Pakistan has expressed hope that India will fulfil its obligations under the “Indus Waters Treaty” in good faith. This statement follows India’s announcement on July 6 that it cannot be compelled to engage in what it deems illegal proceedings at the “Permanent Court of Arbitration” regarding the Kishenganga and Ratle hydropower projects in Kashmir. “The Permanent Court of Arbitration” recently ruled that it has the authority to consider the dispute between India and Pakistan.
India has consistently maintained that it will not participate in Pakistan-initiated proceedings at the Permanent Court of Arbitration because the dispute is already being examined by a neutral expert under the framework of the “Indus Waters Treaty.” In January, India issued a notice to Pakistan requesting a review and modification of the treaty due to Islamabad’s refusal to comply with the pact’s dispute resolution mechanism.
The Indus Waters Treaty, brokered by the World Bank in 1960, governs matters pertaining to cross-border rivers. Pakistan’s Foreign Office in Islamabad has welcomed the Permanent Court of Arbitration’s affirmation of its competence and expressed its commitment to the treaty’s implementation, including its dispute settlement mechanism.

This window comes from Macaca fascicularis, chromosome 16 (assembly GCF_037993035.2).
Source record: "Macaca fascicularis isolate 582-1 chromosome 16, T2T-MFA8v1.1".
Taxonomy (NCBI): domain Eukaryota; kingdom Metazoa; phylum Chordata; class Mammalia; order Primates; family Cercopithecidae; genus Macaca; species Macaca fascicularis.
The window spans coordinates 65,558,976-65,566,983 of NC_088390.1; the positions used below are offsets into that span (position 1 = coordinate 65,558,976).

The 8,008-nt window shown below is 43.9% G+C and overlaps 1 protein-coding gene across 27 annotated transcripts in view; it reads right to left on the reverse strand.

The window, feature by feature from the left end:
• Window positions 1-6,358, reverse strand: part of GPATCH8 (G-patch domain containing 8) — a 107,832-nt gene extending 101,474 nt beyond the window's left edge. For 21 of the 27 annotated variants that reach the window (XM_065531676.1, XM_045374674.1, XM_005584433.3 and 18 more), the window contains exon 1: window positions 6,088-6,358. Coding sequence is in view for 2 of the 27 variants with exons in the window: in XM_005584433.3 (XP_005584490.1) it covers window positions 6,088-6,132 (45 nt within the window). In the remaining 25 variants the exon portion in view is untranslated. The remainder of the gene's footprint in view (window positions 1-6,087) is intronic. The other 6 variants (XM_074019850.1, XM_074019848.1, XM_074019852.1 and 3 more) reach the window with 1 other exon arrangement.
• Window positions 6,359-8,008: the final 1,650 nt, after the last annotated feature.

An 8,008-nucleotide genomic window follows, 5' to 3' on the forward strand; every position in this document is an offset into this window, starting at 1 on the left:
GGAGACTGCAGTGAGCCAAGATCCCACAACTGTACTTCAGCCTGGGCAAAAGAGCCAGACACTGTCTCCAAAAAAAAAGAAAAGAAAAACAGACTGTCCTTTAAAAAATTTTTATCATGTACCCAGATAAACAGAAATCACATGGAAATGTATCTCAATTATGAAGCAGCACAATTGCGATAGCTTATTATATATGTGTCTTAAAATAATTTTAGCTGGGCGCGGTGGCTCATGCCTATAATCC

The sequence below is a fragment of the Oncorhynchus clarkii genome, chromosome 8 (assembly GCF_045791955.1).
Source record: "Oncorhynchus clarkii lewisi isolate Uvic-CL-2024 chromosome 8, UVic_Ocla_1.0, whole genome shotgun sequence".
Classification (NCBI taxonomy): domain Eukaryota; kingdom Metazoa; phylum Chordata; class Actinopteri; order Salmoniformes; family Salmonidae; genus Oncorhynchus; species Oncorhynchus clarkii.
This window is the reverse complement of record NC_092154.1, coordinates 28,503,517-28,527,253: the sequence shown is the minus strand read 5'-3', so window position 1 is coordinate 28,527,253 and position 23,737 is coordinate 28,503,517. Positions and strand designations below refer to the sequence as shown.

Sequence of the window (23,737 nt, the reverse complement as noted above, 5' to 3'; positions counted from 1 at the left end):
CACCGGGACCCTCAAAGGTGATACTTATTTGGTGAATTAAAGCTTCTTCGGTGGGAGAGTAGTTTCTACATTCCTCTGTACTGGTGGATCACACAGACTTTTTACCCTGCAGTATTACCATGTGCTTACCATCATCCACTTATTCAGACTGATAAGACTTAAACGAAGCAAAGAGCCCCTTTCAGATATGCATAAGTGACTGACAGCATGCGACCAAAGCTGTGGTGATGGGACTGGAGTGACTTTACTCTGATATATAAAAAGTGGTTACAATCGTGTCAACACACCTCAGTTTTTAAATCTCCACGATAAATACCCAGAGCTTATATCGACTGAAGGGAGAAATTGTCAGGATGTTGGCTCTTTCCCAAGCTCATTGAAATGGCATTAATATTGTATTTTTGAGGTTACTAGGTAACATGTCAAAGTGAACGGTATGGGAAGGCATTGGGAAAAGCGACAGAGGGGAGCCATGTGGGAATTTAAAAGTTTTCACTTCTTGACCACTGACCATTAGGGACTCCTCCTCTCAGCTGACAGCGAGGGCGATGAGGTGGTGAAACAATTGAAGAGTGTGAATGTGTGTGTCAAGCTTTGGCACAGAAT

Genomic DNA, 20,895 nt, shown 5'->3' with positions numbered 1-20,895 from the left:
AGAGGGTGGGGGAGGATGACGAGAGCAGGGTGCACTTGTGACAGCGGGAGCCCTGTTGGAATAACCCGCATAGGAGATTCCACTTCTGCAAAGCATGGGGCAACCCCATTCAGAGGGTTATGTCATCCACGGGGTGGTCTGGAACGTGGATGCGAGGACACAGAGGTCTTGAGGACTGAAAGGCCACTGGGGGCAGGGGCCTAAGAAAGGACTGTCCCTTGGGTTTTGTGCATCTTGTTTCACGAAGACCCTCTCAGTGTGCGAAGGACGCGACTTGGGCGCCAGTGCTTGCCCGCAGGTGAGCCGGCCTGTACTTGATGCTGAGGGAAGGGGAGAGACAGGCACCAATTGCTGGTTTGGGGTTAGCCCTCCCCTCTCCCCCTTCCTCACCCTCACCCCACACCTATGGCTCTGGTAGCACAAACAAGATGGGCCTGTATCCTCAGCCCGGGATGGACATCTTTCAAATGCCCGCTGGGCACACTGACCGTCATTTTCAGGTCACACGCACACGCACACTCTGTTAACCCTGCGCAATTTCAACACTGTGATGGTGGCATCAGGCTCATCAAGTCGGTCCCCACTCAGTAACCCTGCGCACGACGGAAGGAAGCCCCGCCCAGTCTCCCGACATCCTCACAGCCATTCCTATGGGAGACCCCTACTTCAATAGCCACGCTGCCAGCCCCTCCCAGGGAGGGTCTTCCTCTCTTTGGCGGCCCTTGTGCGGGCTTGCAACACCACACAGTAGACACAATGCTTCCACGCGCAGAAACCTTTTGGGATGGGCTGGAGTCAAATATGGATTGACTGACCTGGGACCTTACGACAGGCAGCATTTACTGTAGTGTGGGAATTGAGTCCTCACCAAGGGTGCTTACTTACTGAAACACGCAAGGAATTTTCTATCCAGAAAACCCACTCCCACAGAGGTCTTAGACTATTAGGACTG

India argues that the initiation of two parallel processes to resolve the dispute contradicts the three-step graded mechanism outlined in the treaty. According to India’s spokesperson, Mr. Bagchi, the establishment of the so-called Court of Arbitration violates the provisions of the Indus Waters Treaty. However, India has been participating in neutral expert proceedings that adhere to the treaty’s guidelines. The last meeting of the neutral expert took place in The Hague in February, and the next meeting is scheduled for September. The “World Bank” is also a signatory to the Indus Waters Treaty.
In summary, Pakistan hopes that India will adhere to the “Indus Waters Treaty” in good faith, while India maintains its position that the ongoing neutral expert proceedings should be the sole means of resolving the dispute, considering the perceived shortcomings of the Permanent Court of Arbitration’s constitution.